News

The Narco- and Necro-Politics of the Philippine Drug War

February 22, 2018

By Shannon Bush One of the questions from the audience following Vince Rafael’s February 13th talk, “Humanizing the Inhuman: Photographing the Philippine Drug War,” concerned allegations that Duterte and his inner circle profit from collaboration with Chinese narcotics syndicates, using their position to allow the importation of methamphetamine into the country.  Clandestine meth labs operate

Rohingya: The World’s Most Persecuted Minority

February 13, 2018

In anticipation for Azeem Ibrahim’s upcoming talk at Seattle U on the Rohingya crisis, our featured article this week was published in the Mekong Review, a new Southeast Asian literary journal, and is itself a book review of Francis Wade’s recently-published “Myanmar’s Enemy Within: Buddhist Violence and the making of a Muslim ‘Other’”.

Manila in the Jaws of Hatred

February 2, 2018

by Adrian Alarilla On December 13, 2017, as the Philippine Drug Enforcement Agency was acquiring 126 new agents, an Ilocos Sur journalist was arrested for “rebellion,” the Philippine Congress was mulling over the Dengvaxia disaster, and a new typhoon called Urduja was inching closer to Southern Philippines, I was in an Uber from Quezon City

Giora Eliraz’ Article Featured by the Middle East Institute

January 31, 2018

The Middle East Institute is the oldest Washington-based institution dedicated solely to the study of the Middle East. It aims to provide non-partisan, expert information and analysis on the region. Giora Eliraz is an affiliate instructor at the Jackson School of International Studies. You can read his article on Indonesia and Tunisia here.

SEAxSEA: The Southeast Asia x Seattle Film Festival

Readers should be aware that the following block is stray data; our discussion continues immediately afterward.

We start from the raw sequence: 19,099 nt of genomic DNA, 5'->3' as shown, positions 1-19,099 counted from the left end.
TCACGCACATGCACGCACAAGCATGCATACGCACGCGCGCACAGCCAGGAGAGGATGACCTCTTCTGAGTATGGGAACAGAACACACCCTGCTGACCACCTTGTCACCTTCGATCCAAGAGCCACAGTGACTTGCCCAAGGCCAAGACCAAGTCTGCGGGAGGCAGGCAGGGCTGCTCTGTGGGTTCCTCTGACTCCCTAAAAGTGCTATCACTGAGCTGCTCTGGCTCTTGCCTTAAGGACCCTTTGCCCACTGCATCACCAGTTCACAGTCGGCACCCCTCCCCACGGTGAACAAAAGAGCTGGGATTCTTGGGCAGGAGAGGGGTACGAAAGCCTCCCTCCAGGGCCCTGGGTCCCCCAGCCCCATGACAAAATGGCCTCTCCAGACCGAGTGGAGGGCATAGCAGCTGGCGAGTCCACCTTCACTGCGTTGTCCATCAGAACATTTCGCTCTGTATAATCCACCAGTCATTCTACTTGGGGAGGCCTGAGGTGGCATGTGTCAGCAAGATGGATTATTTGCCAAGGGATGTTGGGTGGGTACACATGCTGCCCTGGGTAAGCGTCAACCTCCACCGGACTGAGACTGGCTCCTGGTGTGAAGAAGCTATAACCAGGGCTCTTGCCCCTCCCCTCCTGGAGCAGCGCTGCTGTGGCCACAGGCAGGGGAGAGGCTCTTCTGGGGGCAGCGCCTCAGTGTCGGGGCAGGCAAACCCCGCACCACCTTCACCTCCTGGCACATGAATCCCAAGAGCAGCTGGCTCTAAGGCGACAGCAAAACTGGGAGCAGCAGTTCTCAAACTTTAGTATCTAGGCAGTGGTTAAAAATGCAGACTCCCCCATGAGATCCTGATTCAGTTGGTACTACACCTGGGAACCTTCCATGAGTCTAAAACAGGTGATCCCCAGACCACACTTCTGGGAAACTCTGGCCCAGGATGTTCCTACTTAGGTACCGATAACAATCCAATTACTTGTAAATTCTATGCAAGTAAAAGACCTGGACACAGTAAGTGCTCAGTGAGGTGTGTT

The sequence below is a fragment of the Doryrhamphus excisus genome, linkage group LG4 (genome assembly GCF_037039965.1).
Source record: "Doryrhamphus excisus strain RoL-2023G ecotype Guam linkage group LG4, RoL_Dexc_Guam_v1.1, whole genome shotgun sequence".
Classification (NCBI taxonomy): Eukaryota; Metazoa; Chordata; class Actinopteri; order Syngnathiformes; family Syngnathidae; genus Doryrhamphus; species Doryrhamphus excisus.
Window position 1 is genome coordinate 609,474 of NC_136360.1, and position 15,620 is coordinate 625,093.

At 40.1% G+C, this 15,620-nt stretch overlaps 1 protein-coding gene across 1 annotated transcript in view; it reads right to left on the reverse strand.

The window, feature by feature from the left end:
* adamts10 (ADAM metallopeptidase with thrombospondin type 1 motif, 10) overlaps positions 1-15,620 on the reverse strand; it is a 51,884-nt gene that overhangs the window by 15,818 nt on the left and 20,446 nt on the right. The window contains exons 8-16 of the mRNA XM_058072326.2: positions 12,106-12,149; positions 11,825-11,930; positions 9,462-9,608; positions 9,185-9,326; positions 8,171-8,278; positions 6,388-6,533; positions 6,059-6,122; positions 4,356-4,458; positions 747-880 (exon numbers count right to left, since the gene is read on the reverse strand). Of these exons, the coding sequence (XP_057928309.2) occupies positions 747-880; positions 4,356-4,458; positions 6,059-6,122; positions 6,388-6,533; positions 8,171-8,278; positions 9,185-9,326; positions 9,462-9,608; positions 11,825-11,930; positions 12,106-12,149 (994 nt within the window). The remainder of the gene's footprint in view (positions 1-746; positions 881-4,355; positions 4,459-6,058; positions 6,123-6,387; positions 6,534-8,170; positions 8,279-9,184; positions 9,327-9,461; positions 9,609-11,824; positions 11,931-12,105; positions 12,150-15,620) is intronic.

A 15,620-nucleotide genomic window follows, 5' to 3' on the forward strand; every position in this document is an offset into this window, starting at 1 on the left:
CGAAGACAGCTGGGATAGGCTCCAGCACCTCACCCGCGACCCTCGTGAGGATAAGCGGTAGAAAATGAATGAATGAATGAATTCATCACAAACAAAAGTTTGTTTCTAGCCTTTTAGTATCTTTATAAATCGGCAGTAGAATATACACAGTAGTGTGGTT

January 12, 2018

This week, our MA student Adrian Alarilla writes about the film festival he’s organizing with the Center, The SEAxSEA Film Festival, that explores Southeast Asia in its diversity, emphasizing underrepresented communities and youth-produced visions of the past, present, and future.   “It’s not given to people to judge what’s right or wrong. People have eternally

November 24, 1987

December 8, 2017

by សុង វណ្ណា (Vanna Song) Some people settle in other countries on their own terms for personal, professional, academic, and other reasons.  For people like myself and other non-American-born Cambodians who resettled to the US, Australia, New Zealand and other countries in the 1970s and 1980s, our reasons were anything but the aforementioned. On April

Cambodian filmmaker Rithy Panh to visit Seattle next week

December 1, 2017

Rithy Panh was born in the capital city of Phnom Penh in 1964. His father was a civil servant who worked for the Ministry of Education. Perhaps it was due to their affiliation with the government that his family was among those targeted for “re-education” when the Khmer Rouge came into Phnom Penh in 1975.